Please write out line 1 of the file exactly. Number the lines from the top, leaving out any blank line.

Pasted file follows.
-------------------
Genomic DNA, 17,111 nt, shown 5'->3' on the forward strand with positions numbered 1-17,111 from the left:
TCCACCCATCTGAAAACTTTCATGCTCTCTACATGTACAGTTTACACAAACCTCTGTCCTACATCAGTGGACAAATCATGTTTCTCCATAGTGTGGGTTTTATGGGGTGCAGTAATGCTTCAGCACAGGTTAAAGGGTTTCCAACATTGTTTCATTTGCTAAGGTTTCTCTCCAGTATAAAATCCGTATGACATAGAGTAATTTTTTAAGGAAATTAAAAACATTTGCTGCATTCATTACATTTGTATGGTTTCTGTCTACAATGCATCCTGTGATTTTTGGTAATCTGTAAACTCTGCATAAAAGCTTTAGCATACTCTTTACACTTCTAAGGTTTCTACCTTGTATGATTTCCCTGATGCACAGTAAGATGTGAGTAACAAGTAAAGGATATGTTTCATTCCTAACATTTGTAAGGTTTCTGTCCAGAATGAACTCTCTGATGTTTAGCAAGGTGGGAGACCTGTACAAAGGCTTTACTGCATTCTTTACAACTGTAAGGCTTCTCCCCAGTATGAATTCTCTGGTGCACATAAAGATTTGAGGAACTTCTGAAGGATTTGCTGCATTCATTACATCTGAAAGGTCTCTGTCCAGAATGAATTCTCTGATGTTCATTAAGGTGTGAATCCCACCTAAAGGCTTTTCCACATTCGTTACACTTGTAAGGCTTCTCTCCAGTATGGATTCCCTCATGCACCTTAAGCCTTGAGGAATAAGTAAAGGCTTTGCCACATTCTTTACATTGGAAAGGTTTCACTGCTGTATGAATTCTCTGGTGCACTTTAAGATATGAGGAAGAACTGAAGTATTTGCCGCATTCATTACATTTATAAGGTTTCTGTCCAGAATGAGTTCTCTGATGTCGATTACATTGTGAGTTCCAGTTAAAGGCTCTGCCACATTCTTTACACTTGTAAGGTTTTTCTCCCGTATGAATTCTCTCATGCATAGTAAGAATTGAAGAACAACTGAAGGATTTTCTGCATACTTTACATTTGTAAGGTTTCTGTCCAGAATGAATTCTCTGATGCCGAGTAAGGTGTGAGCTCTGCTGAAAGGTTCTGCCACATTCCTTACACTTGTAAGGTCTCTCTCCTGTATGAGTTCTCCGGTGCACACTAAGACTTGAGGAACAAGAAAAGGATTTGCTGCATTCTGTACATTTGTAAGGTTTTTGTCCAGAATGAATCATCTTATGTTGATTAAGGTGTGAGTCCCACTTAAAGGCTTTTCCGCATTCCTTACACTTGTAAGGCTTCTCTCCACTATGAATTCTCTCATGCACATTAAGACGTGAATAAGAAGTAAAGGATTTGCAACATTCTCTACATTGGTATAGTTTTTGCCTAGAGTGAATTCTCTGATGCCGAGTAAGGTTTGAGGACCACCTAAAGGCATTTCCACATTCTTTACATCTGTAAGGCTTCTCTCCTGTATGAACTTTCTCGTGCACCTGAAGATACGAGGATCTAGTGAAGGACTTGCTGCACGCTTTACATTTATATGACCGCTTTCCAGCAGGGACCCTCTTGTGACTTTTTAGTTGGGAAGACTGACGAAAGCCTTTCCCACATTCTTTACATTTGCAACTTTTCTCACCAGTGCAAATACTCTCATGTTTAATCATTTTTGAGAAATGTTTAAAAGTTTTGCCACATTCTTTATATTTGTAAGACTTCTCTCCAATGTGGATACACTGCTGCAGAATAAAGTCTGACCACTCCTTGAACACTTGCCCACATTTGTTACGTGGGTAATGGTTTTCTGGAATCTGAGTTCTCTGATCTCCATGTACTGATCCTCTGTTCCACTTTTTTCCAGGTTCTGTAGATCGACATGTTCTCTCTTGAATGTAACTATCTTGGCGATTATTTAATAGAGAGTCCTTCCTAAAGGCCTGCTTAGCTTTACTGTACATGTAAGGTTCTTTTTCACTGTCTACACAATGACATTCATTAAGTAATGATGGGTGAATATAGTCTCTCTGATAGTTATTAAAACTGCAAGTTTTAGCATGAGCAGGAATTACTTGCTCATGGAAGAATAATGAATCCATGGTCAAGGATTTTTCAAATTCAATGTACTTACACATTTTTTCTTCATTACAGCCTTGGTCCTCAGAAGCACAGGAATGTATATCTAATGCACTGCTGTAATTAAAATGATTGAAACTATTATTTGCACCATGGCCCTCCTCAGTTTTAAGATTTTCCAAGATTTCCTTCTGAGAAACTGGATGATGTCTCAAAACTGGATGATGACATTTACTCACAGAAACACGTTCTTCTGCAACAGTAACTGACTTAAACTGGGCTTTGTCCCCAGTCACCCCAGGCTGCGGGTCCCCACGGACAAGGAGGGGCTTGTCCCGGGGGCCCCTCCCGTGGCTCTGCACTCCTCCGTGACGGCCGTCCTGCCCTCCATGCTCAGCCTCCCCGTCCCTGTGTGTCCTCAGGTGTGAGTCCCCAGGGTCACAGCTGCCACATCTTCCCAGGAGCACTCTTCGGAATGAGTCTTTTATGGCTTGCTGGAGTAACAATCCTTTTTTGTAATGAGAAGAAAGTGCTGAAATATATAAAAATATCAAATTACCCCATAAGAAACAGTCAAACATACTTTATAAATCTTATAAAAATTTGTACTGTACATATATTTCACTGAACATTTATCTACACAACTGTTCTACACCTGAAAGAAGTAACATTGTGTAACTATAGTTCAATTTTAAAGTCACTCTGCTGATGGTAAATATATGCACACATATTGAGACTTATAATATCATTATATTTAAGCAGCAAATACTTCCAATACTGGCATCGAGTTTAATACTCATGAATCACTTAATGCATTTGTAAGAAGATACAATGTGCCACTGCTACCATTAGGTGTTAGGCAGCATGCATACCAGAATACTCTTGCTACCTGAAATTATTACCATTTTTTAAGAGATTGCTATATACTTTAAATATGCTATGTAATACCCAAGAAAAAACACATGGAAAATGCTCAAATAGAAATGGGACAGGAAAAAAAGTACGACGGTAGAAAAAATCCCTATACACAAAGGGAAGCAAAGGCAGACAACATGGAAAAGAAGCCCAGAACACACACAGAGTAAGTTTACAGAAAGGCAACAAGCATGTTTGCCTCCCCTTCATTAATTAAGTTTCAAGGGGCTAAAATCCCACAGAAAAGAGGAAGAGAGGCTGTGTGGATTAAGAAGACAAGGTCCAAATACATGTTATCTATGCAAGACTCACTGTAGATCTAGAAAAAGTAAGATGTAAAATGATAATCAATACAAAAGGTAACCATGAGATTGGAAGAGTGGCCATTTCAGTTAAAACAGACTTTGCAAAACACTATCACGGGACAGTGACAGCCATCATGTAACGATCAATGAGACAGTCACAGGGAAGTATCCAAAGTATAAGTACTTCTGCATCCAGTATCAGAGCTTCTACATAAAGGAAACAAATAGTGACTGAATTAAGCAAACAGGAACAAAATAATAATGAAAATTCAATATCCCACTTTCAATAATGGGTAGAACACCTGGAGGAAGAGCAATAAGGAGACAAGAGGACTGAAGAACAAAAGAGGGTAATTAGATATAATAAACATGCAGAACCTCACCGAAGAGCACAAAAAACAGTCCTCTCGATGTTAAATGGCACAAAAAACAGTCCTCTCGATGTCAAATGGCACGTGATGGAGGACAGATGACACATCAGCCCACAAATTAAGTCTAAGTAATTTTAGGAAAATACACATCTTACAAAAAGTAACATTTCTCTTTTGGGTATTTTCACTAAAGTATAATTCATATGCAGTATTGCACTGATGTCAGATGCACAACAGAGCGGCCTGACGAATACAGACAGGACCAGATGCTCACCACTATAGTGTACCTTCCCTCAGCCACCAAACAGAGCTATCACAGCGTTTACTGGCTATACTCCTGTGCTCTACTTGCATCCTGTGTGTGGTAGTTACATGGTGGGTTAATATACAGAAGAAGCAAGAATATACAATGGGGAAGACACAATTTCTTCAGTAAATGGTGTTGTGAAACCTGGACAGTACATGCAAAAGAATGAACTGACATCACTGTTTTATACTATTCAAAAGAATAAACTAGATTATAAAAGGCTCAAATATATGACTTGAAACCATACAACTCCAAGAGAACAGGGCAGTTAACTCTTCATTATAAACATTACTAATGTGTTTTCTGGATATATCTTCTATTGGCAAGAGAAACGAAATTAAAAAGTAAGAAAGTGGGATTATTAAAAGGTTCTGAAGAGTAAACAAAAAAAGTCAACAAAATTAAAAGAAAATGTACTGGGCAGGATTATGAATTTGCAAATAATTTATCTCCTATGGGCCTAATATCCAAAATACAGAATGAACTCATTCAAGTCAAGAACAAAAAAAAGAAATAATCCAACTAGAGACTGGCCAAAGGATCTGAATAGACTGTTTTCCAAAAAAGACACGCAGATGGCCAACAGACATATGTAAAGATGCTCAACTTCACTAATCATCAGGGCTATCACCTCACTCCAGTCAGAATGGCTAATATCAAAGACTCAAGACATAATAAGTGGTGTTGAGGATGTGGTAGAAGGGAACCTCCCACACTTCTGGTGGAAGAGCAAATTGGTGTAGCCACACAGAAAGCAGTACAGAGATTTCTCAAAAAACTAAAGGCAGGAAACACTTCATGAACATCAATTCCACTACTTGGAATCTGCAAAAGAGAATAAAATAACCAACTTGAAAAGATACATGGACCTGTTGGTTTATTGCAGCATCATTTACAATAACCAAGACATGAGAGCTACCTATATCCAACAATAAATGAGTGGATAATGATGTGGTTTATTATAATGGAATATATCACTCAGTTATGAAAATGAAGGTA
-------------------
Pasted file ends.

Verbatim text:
Genomic DNA, 17,111 nt, shown 5'->3' on the forward strand with positions numbered 1-17,111 from the left: